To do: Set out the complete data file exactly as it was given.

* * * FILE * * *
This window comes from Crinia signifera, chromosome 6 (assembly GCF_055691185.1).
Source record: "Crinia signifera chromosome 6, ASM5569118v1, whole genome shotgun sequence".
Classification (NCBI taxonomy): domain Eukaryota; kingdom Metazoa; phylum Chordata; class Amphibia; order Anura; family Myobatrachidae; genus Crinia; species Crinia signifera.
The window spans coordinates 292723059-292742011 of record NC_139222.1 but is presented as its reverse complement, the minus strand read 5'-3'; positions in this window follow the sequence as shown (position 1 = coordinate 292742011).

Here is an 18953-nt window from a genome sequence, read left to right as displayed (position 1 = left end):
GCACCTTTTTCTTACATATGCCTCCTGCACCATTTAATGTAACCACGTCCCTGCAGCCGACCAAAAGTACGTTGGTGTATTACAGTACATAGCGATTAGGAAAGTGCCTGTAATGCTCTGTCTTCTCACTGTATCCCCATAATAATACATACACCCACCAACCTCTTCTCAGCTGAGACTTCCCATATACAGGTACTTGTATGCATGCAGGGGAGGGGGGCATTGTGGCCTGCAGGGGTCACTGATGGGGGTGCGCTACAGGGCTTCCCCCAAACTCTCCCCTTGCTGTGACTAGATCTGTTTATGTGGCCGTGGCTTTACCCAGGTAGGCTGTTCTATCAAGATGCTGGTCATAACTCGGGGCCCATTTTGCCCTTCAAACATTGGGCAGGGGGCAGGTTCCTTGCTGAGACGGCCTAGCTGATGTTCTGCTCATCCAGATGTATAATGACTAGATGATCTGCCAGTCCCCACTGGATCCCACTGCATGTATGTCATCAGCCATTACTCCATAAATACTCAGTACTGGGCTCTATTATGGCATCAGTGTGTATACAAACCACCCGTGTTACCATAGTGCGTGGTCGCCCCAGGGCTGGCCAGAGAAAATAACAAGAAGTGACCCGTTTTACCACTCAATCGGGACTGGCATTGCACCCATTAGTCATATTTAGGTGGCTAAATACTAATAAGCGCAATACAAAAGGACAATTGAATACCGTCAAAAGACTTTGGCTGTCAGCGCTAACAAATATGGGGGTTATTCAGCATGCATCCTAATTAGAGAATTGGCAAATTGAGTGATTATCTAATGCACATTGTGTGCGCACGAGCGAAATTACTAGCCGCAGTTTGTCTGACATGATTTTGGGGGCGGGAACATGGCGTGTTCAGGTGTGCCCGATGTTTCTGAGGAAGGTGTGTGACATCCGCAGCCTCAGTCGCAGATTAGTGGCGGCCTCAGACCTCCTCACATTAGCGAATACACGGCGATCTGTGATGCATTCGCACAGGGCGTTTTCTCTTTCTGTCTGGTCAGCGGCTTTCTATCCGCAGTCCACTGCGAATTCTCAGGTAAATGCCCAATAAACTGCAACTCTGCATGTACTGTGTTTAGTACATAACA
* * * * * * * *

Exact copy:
This window comes from Crinia signifera, chromosome 6 (assembly GCF_055691185.1).
Source record: "Crinia signifera chromosome 6, ASM5569118v1, whole genome shotgun sequence".
Classification (NCBI taxonomy): domain Eukaryota; kingdom Metazoa; phylum Chordata; class Amphibia; order Anura; family Myobatrachidae; genus Crinia; species Crinia signifera.
The window spans coordinates 292723059-292742011 of record NC_139222.1 but is presented as its reverse complement, the minus strand read 5'-3'; positions in this window follow the sequence as shown (position 1 = coordinate 292742011).

Here is an 18953-nt window from a genome sequence, read left to right as displayed (position 1 = left end):
GCACCTTTTTCTTACATATGCCTCCTGCACCATTTAATGTAACCACGTCCCTGCAGCCGACCAAAAGTACGTTGGTGTATTACAGTACATAGCGATTAGGAAAGTGCCTGTAATGCTCTGTCTTCTCACTGTATCCCCATAATAATACATACACCCACCAACCTCTTCTCAGCTGAGACTTCCCATATACAGGTACTTGTATGCATGCAGGGGAGGGGGGCATTGTGGCCTGCAGGGGTCACTGATGGGGGTGCGCTACAGGGCTTCCCCCAAACTCTCCCCTTGCTGTGACTAGATCTGTTTATGTGGCCGTGGCTTTACCCAGGTAGGCTGTTCTATCAAGATGCTGGTCATAACTCGGGGCCCATTTTGCCCTTCAAACATTGGGCAGGGGGCAGGTTCCTTGCTGAGACGGCCTAGCTGATGTTCTGCTCATCCAGATGTATAATGACTAGATGATCTGCCAGTCCCCACTGGATCCCACTGCATGTATGTCATCAGCCATTACTCCATAAATACTCAGTACTGGGCTCTATTATGGCATCAGTGTGTATACAAACCACCCGTGTTACCATAGTGCGTGGTCGCCCCAGGGCTGGCCAGAGAAAATAACAAGAAGTGACCCGTTTTACCACTCAATCGGGACTGGCATTGCACCCATTAGTCATATTTAGGTGGCTAAATACTAATAAGCGCAATACAAAAGGACAATTGAATACCGTCAAAAGACTTTGGCTGTCAGCGCTAACAAATATGGGGGTTATTCAGCATGCATCCTAATTAGAGAATTGGCAAATTGAGTGATTATCTAATGCACATTGTGTGCGCACGAGCGAAATTACTAGCCGCAGTTTGTCTGACATGATTTTGGGGGCGGGAACATGGCGTGTTCAGGTGTGCCCGATGTTTCTGAGGAAGGTGTGTGACATCCGCAGCCTCAGTCGCAGATTAGTGGCGGCCTCAGACCTCCTCACATTAGCGAATACACGGCGATCTGTGATGCATTCGCACAGGGCGTTTTCTCTTTCTGTCTGGTCAGCGGCTTTCTATCCGCAGTCCACTGCGAATTCTCAGGTAAATGCCCAATAAACTGCAACTCTGCATGTACTGTGTTTAGTACATAACA